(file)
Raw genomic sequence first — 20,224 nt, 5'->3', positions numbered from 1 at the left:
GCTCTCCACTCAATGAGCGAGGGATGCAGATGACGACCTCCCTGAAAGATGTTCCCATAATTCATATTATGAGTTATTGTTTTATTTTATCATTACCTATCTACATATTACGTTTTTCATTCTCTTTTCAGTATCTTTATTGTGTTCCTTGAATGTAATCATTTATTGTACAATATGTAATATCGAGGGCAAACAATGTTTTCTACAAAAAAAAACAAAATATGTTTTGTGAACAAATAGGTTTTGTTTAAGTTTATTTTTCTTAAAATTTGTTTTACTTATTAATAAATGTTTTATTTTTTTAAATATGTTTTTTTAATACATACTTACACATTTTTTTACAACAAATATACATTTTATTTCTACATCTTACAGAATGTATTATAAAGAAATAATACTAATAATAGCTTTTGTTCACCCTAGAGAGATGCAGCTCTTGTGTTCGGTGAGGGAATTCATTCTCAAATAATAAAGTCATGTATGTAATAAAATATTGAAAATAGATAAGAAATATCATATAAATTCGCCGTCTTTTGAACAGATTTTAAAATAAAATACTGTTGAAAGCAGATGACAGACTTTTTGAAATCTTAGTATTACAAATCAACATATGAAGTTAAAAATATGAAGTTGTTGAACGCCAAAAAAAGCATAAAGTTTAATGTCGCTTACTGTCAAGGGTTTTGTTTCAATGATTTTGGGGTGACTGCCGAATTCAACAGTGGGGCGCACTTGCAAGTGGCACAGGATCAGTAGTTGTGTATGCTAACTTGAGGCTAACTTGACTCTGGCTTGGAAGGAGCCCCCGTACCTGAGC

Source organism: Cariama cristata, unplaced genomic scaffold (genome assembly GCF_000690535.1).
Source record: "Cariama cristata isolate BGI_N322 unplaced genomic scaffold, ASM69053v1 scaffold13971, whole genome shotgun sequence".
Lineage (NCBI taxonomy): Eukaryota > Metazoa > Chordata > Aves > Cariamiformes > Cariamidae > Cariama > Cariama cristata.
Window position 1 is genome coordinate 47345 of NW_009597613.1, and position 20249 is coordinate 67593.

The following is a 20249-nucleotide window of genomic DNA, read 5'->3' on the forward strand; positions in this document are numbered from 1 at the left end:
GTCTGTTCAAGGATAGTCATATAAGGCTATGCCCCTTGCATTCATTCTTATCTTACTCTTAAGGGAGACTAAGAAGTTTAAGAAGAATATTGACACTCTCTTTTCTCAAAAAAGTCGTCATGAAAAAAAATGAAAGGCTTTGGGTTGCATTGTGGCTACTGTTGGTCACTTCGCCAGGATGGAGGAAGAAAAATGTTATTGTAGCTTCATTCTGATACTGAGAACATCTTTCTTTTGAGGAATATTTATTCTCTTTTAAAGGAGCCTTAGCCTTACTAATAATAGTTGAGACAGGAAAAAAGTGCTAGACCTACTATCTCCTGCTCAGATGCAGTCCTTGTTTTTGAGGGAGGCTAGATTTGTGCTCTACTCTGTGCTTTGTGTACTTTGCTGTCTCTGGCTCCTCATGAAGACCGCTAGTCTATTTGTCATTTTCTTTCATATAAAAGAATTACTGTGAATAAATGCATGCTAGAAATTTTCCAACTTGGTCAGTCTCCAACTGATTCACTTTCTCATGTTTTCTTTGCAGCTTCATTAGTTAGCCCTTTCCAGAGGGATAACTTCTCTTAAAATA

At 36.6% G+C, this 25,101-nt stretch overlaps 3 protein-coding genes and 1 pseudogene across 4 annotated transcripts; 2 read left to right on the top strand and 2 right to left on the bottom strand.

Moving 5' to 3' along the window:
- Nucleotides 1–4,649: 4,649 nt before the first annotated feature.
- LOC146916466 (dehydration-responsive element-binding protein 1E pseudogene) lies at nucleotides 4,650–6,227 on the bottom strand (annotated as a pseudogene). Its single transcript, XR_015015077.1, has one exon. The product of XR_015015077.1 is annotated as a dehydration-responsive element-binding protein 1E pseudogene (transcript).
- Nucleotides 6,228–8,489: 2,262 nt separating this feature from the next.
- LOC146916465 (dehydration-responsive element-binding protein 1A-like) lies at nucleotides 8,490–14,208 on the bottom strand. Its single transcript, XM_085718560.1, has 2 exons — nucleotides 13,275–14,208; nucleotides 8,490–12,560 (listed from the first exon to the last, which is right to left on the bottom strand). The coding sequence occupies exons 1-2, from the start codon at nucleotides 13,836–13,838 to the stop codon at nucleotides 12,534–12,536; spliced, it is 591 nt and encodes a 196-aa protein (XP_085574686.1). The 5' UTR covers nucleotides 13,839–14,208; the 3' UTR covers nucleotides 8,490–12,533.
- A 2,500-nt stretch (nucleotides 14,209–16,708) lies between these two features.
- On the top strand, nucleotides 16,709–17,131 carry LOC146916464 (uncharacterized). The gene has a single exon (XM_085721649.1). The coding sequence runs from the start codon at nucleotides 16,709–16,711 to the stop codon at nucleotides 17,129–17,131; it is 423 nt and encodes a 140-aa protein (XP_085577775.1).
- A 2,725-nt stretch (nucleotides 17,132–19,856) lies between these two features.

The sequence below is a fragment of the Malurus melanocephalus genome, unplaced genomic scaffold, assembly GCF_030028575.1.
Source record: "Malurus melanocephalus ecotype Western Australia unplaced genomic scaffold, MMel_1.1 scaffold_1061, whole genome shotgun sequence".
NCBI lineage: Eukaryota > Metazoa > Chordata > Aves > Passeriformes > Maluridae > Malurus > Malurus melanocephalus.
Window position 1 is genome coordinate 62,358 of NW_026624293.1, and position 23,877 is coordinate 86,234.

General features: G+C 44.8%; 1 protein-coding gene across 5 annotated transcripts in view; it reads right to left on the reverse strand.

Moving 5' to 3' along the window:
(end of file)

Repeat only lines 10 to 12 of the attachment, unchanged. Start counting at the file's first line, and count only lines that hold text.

Moving 5' to 3' along the window:
- Nucleotides 1–4,649: 4,649 nt before the first annotated feature.
- LOC146916466 (dehydration-responsive element-binding protein 1E pseudogene) lies at nucleotides 4,650–6,227 on the bottom strand (annotated as a pseudogene). Its single transcript, XR_015015077.1, has one exon. The product of XR_015015077.1 is annotated as a dehydration-responsive element-binding protein 1E pseudogene (transcript).